Conclusion:

Each of the above cases could have been addressed in a different way than the one outlined here. The necessary creativity involved in philosophical counseling rarely achieves similar results, not should it aims at uniformity. In a presentation of an earlier draft of this paper to Italian philosophical counselors, I was impressed by the variety of approaches to my counselees' problems. (2) I would, therefore, welcome any comment, suggestion or criticism of the method, the goals and the cases presented above. I find no better way to finish this paper than thanking you in advance for your response and giving you my e-mail address: lydamir@colman.ac.il

Notes

(1) When I was writing my Ph.D., I learned a somewhat similar method from my adviser, Prof. Joseph Agassi, one of Karl Popper's two followers. The difference between what is presented here and Joseph Agassi's requirements, is that he adds the further demand that the answers should be controversial. When I asked for a reference, however, he told me that he did not publish anything about this method.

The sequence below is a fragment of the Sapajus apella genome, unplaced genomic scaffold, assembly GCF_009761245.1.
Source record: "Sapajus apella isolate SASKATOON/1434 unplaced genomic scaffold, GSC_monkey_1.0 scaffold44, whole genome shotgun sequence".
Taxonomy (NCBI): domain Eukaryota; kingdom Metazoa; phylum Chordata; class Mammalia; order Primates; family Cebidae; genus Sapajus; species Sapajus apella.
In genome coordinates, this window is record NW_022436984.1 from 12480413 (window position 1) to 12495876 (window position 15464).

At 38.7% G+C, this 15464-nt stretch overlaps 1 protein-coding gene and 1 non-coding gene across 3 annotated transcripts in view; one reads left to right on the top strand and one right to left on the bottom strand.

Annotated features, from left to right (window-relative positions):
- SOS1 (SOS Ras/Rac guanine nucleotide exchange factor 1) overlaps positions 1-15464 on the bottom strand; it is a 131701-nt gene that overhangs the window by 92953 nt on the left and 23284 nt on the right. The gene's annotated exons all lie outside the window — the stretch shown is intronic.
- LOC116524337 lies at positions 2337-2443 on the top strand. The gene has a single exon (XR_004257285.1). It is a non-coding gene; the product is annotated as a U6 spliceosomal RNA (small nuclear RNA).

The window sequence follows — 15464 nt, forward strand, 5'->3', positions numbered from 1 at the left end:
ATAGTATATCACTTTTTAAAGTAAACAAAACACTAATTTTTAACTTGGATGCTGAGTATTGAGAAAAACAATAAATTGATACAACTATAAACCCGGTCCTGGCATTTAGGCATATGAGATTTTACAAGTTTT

(2) An earlier draft of this paper was presented in a conference on cases organized in Florence by Italian philosophical counselors. This is the opportunity to thank Paola Grossi again for inviting me, and all the counselors for forcing me to clarify my thought on the method, the goals and the cases.

References

Amir, Lydia B., ‘Passion as Rationality: Plato's Theory of Love', in Practical Philosophy: The Journal of Philosophical Practitioners, December 2001, pp. 10-22.